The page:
Vahidi's comments came after videos posted on social media showed women taking off and burning their headscarves and protesters chanting things like "women, life, freedom."

The move to limit the internet even more came after the UN asked for an independent investigation into Amini's death and for Iran's security forces to stop using "disproportionate force" against the protesters.

People are angry about Amini's death because they don't believe what state officials say about how she died. They say she died after having a "heart attack" and going into a coma. But Amini's family has said that she did not have a heart condition before she died.

Amini's death has become a symbol of how violently women have been treated in Iran for decades. Her name has spread all over the world, and this week, world leaders brought her up at the United Nations General Assembly in New York City.

On Thursday, the UN High Commissioner for Human Rights said that UN experts strongly disagreed with the Iranian government's use of physical violence against women.

"The Iranian government said that Amini died of a heart attack and that it was a natural death. But some reports said that Amini's death was caused by torture and other bad treatment, "In a statement, it said.

"We call on the Iranian government to investigate Ms. Amini's death quickly, independently, and in a fair way," the statement said. "The results of the investigation should be made public, and those responsible should be held to account."

Stopping the Internet

As the protests continue, Netblocks, a company that keeps an eye on the internet, said on Friday that Iranians are facing a third wave of "nationwide" loss of mobile internet access.

The watchdog group said earlier this week that Iran had the most severe internet restrictions since 2019 because mobile networks were mostly shut down and Instagram and WhatsApp were not allowed in the country.

Iranians inside the country and in the diaspora are using popular Virtual Private Network (VPN) services like Tor Project and Hula VPN to get around internet blocks. These are the most downloaded apps in Iran from Google Play Store, an app store for Android phones, according to the monitoring service AppBrain.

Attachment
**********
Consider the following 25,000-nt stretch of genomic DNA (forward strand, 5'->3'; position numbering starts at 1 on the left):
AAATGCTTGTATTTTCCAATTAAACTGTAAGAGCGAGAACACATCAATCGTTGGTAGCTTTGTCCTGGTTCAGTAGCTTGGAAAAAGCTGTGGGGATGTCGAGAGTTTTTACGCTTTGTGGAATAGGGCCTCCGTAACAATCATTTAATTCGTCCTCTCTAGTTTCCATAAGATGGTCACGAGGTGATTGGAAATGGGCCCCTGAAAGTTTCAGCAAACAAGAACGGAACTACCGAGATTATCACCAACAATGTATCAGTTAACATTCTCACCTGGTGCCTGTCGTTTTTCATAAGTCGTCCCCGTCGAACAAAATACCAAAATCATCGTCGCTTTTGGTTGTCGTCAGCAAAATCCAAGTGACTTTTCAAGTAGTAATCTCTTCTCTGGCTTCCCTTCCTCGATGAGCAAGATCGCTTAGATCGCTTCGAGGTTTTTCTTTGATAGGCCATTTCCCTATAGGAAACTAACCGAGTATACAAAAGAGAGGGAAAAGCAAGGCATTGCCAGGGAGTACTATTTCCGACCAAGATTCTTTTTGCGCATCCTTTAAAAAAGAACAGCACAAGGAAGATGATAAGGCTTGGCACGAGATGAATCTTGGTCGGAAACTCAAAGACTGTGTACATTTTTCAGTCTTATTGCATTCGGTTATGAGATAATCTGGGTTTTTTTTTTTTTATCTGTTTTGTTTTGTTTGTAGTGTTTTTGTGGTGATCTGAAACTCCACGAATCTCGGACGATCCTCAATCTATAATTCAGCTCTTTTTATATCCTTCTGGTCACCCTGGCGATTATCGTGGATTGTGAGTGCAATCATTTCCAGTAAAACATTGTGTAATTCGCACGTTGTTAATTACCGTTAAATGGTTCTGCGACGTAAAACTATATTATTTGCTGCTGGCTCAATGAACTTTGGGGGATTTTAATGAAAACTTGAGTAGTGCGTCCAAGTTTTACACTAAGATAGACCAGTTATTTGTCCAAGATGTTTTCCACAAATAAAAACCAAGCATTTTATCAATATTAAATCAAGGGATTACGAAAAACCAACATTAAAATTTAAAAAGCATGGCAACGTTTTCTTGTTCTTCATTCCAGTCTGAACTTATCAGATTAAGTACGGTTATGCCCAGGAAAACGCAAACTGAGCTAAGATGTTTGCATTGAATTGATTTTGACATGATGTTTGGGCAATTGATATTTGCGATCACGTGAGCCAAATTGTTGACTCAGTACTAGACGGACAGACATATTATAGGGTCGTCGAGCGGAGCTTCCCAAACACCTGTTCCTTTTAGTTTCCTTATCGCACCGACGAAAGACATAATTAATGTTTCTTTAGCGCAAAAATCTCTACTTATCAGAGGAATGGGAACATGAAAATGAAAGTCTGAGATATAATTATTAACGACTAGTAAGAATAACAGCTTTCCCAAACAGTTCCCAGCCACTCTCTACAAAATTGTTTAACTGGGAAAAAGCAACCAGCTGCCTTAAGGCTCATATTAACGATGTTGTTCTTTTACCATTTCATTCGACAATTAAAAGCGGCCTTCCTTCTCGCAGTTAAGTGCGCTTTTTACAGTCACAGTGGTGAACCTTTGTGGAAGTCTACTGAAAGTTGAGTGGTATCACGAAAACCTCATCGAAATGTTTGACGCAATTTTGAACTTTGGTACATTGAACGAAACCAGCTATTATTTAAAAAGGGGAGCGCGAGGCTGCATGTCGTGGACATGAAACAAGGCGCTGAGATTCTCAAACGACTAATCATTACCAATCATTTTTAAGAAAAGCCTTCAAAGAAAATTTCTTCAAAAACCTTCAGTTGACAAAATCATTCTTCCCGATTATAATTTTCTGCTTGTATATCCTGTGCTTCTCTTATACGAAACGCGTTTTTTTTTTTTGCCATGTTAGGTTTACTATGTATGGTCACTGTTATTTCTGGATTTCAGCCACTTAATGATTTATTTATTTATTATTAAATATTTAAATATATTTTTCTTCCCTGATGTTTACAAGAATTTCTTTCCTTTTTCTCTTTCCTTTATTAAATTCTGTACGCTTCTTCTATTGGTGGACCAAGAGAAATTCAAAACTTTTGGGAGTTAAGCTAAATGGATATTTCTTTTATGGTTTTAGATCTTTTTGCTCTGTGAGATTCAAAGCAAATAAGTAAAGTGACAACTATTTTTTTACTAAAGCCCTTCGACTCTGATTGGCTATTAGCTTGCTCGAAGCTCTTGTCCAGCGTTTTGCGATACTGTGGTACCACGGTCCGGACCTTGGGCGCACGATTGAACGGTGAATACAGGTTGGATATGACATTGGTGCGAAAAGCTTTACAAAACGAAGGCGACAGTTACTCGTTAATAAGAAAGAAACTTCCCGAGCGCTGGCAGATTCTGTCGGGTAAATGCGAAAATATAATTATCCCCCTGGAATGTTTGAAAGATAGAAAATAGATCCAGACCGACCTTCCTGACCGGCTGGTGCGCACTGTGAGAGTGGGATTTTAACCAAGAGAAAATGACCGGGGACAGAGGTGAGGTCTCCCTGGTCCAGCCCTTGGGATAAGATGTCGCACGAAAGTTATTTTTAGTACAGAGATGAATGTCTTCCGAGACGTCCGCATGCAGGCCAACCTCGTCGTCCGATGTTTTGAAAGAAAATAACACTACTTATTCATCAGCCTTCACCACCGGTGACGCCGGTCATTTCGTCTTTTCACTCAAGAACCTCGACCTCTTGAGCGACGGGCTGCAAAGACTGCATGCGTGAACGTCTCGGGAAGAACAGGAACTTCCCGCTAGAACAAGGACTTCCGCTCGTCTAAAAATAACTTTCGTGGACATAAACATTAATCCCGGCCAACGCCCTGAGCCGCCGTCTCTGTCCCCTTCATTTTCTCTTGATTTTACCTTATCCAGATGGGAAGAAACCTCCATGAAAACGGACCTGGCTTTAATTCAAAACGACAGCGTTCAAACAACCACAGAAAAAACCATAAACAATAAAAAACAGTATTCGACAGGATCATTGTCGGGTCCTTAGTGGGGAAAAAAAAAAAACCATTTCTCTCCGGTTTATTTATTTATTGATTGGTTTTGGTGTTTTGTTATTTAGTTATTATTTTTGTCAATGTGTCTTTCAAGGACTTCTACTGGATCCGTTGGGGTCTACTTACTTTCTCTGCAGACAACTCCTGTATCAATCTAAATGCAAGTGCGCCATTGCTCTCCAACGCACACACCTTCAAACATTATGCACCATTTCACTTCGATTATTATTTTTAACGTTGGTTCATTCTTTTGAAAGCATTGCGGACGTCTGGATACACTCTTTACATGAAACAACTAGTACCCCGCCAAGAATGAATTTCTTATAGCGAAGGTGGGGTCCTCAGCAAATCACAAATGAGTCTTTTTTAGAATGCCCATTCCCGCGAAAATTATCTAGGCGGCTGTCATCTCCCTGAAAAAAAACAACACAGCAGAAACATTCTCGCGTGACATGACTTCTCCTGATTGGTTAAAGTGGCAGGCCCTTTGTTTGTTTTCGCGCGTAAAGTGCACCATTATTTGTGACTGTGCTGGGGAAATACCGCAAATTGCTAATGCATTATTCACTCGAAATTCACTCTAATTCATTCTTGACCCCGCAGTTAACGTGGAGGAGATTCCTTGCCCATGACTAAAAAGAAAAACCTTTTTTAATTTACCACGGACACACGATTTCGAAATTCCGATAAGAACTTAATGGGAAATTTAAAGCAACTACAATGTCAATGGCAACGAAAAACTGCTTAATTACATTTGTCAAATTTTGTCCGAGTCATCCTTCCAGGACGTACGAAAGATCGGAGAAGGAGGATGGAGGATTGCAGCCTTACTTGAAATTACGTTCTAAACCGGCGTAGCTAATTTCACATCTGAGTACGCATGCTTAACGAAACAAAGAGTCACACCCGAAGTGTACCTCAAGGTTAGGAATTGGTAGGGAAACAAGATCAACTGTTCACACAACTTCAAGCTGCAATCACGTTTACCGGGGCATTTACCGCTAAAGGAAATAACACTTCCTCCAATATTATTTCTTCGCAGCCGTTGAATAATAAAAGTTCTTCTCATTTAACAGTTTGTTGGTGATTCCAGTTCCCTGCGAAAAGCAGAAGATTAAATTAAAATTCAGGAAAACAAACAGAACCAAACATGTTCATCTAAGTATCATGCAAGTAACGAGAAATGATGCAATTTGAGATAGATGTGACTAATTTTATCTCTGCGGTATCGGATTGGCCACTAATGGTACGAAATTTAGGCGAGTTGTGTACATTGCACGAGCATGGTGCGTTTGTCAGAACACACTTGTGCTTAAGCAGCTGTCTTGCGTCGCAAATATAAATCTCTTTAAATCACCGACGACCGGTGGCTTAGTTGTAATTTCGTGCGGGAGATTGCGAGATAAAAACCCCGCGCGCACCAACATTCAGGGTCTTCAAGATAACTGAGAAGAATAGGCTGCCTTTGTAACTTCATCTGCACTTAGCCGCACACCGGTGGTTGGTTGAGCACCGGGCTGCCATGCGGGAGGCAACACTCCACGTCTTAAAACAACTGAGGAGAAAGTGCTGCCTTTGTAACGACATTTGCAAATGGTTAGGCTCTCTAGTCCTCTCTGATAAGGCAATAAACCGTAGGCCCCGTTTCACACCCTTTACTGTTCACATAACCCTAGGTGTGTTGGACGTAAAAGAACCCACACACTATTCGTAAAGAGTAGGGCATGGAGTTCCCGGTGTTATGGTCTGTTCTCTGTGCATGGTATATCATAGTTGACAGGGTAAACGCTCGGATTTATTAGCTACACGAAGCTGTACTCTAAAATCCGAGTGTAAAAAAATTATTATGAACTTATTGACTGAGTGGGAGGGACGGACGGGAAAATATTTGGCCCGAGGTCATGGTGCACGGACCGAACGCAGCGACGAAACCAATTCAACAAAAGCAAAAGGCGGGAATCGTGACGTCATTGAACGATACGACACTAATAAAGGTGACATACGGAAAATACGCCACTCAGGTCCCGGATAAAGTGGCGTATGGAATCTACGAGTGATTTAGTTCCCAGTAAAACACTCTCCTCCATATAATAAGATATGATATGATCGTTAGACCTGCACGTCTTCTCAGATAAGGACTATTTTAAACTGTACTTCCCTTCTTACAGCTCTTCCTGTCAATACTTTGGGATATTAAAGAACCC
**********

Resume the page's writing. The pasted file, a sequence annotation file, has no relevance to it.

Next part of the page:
But Netblocks has warned that the kind of internet problems that are happening in the country right now "cannot usually be avoided by using circumvention software or VPNs."

Similar restrictions were put in place in Iran in November 2019, cutting off almost all Iranians from the internet. This was done to stop nationwide protests over fuel prices from spreading.

At the time, Oracle's Internet Intelligence called it the "largest shutdown of the internet ever seen in Iran."

The activist hacker group Anonymous has also been going after the Iranian government online over the past week. On Thursday, they announced that they had broken into several government websites.

Using the hashtag #OpIran, which stands for "Operation Iran" and became popular on social media after Amini's death, Anonymous tweeted on Thursday that the group had hacked more than 1,000 CCTV cameras in Iran. CNN has not been able to independently confirm this claim.

The UN wants to look into it.

UN Secretary General António Guterres said on Friday that he was "worried" about reports that police had responded to peaceful protests with too much force, causing dozens of deaths and injuries.

Dujarric said at the daily briefing on UNTV, "We ask the security forces not to use unnecessary or disproportionate force, and we ask everyone to be calm so that the situation doesn't get worse."

The UN said it is closely watching the protests in Iran and asked the government to "respect the right to freedom of expression, peaceful assembly, and association."

"We also ask the government to respect the rights of women, end all forms of discrimination against women and girls, and take effective steps to protect them from other violations of human rights, in line with international standards."

Guterres repeated a call from the Acting High Commissioner for Human Rights for a "independent competent authority" to look into Amini's death as soon as possible.